Consider what the difficulties currently are in simply not driving a car. Few of us drive because we love the evolved slop of regulation and rule that we might alternately call “the market” or “the global economy,” because we love what it has done to our lives and our families, nor even because it is worth purchasing a car and insurance and gasoline and the risk of fatal accident to get to Starbucks. We do it because we have no developed and evolved alternative of anywhere near the extent and gravity that might support us collectively. That does not make the system right or good or just or even survivable, but it sure does make people reluctant to leave it.
That system, that slop, is failing and therefore changing. If we allow the central elements of its rule to determine what emerges, what results will be a further centralized, further coercive system, much along the lines of Karl Marx’s 1800s analyses of “late-stage capitalism,” with Amazon, Raytheon, GE, Microsoft, Exxon, their generic or not-so-generic Rothschilds and Rockefellers and the like thoroughly cross-invested, to vie for formalized and consolidated and eventually calcified monolopy and control, and populations relegated to a state functionally more closely resembling that of livestock–an alternative to the “chaos” of individual and local autonomies.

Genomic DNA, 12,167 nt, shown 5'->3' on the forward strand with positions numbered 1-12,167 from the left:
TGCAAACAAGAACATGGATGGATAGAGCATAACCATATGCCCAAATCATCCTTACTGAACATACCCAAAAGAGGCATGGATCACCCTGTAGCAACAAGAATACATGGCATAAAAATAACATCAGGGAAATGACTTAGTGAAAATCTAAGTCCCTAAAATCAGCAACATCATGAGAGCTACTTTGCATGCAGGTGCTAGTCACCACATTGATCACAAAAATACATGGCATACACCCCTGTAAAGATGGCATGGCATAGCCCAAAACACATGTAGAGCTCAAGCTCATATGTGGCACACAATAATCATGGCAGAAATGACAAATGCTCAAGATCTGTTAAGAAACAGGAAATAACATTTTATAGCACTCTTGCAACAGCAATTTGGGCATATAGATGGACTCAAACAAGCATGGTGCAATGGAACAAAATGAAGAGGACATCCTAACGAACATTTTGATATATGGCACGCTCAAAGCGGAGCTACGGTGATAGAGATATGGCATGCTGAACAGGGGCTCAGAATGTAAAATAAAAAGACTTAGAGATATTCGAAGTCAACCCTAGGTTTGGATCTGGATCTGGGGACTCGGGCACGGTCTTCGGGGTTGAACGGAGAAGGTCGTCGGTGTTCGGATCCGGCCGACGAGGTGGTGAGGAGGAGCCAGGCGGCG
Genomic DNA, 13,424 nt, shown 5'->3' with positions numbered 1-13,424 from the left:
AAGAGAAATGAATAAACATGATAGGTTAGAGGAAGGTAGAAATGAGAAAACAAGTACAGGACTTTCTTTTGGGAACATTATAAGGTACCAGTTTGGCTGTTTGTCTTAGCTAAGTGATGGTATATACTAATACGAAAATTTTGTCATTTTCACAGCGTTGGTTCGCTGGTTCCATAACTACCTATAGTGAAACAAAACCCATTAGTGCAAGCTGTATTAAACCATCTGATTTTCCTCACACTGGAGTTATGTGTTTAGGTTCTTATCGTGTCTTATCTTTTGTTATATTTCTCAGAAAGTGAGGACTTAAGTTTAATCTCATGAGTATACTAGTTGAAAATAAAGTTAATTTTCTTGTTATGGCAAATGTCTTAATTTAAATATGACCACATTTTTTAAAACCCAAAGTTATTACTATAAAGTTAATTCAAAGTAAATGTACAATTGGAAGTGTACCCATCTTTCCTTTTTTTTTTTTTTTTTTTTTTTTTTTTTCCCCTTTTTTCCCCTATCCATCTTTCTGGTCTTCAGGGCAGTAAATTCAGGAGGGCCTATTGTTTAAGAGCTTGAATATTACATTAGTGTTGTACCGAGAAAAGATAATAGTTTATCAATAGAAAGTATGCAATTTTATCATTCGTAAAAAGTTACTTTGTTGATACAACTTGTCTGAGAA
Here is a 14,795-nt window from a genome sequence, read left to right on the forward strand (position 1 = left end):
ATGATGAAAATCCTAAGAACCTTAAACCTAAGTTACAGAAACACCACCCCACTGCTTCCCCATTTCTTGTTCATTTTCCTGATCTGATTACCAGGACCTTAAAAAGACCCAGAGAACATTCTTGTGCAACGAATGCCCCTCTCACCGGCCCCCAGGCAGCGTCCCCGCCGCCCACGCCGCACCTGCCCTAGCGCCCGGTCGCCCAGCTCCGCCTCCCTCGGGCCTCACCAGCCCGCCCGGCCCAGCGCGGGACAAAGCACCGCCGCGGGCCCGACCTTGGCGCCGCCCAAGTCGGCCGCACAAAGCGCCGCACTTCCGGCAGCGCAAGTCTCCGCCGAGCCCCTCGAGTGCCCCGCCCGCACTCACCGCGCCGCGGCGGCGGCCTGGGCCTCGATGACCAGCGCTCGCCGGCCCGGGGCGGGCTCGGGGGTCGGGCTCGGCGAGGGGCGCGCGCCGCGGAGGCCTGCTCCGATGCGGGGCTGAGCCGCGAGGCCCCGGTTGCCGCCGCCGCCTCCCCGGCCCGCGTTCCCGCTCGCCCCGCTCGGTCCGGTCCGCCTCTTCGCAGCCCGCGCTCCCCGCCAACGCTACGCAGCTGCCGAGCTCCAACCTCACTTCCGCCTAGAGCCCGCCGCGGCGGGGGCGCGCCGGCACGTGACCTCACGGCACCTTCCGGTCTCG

To avoid such a state, we need individual and local autonomous arrangements that can adequately support us in an ongoing way. You and I cannot need to drive to work to eat, drink and at some point reproduce because living creatures will not desist from doing these things.